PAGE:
The U.S. Supreme Court will soon consider whether to grant certiorari in Brown v. Louisiana, a capital case about prosecutorial misconduct. The question the Court must consider is whether the Louisiana courts again failed to enforce prosecutors’ constitutional duty to disclose exculpatory evidence to the defense under Brady v. Maryland. David Brown’s Brady claim has been well-described recently in the New York Times, National Law Journal, and Huffington Post.
Along with legal ethics centers at Cardozo, Fordham, and Yale Law schools, the Fair Punishment Project submitted an amicus brief in support of David Brown’s petition. The amicus makes three points in support of the Petitioner’s request for Supreme Court review. First, it explores how the Louisiana judiciary undermines the Brady doctrine. By highlighting many cases in which federal district courts, the Fifth Circuit Court of Appeals, and the U.S. Supreme Court itself have granted defendants relief and reversed state-level Brady decisions, the brief “establish[es] the proposition that Louisiana’s state courts often misapply Brady’s critical constitutional commands.”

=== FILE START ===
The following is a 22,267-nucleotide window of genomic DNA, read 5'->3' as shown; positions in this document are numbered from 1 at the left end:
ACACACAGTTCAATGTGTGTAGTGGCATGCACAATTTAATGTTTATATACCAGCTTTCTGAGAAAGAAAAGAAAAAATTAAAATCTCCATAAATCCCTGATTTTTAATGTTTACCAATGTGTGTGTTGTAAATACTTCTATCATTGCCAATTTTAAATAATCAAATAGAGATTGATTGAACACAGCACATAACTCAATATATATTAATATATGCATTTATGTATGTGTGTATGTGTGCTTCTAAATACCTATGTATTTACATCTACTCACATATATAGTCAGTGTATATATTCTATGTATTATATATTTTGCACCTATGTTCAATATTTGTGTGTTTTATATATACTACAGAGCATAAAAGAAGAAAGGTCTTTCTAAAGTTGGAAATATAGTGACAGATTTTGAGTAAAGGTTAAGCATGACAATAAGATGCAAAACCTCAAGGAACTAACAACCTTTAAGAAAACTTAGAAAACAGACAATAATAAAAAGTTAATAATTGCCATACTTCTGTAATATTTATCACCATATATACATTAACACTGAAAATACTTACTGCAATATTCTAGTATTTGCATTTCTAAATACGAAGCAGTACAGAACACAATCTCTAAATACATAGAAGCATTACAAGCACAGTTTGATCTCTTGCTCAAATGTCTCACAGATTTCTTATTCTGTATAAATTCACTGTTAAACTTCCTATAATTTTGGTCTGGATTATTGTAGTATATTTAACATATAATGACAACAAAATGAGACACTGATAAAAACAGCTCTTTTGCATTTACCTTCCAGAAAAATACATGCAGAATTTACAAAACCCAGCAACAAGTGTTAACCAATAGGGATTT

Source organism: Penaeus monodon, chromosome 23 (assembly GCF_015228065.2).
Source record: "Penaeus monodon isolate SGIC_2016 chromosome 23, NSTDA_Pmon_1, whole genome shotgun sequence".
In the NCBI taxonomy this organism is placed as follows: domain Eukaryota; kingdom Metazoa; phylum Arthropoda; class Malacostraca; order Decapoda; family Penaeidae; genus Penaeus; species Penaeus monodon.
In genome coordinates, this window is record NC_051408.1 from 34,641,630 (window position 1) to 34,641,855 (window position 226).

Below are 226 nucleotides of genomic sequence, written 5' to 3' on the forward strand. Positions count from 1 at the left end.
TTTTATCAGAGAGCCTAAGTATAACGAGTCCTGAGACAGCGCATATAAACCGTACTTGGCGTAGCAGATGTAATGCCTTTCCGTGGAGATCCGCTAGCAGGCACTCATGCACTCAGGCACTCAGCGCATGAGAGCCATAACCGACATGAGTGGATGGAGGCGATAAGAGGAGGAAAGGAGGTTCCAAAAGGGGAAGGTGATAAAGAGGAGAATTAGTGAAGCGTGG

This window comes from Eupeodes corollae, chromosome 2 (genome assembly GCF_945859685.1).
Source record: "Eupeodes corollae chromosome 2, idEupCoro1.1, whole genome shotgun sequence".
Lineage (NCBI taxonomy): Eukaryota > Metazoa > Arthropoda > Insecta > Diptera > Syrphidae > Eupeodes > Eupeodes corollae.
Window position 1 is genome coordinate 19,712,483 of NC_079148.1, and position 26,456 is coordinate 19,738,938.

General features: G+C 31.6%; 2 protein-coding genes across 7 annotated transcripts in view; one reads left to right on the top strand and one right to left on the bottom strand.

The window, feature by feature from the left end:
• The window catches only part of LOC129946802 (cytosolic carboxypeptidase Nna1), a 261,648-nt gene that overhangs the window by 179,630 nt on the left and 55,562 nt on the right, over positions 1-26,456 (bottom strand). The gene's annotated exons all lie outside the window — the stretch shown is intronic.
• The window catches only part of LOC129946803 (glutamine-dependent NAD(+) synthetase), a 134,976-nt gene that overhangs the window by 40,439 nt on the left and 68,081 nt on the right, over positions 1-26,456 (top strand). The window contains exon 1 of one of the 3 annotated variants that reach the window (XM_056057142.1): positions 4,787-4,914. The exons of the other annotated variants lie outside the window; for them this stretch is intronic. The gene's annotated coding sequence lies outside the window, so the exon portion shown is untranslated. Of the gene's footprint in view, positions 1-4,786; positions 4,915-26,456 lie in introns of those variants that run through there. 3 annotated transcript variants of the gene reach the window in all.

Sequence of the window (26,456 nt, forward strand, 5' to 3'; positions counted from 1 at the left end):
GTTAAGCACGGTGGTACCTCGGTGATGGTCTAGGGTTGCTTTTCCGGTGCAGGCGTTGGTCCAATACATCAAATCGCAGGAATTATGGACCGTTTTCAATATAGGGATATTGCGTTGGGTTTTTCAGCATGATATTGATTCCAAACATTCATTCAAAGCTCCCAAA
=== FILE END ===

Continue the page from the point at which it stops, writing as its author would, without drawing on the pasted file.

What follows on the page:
Second, the brief analyzes and debunks the oft-stated idea that prosecutorial misconduct will be identified, punished, and thus deterred by other mechanisms for accountability like the state bar association or civil liability. The brief explains that prosecutors in Louisiana are essentially never disciplined by the state bar’s disciplinary board. In fact, the prosecutors in David Brown’s case have evaded professional responsibility because the Louisiana Supreme Court denied the Brady claim and somehow found the undisclosed evidence was not “favorable” to Mr. Brown. FPP’s brief also makes clear that civil liability is essentially foreclosed in light of the Supreme Court’s decision in Thompson v. Connick.
Third, the amicus brief articulates what will happen if the U.S. Supreme Court allows the Louisiana Supreme Court’s decision in David Brown’s case to stand. The state court ruling below provides prosecutors with another powerful “tool for nondisclosure;” in so doing, the decision will “embolden” prosecutors to withhold even more exculpatory information from criminal defendants. And, these additional Brady violations will be undiscoverable is most cases, compounding Louisiana’s legacy of misconduct and wrongful convictions.
Ultimately, the amicus emphasizes the point that judicial intervention in criminal cases is necessary to ensure that the constitutional protection of due process means something. Such intervention will only happen if Louisiana’s state courts utilize the appropriate legal standards and comprehend fully that Brady is not optional and the Constitution is not a technicality. The U.S. Supreme Court needs to drive this message home.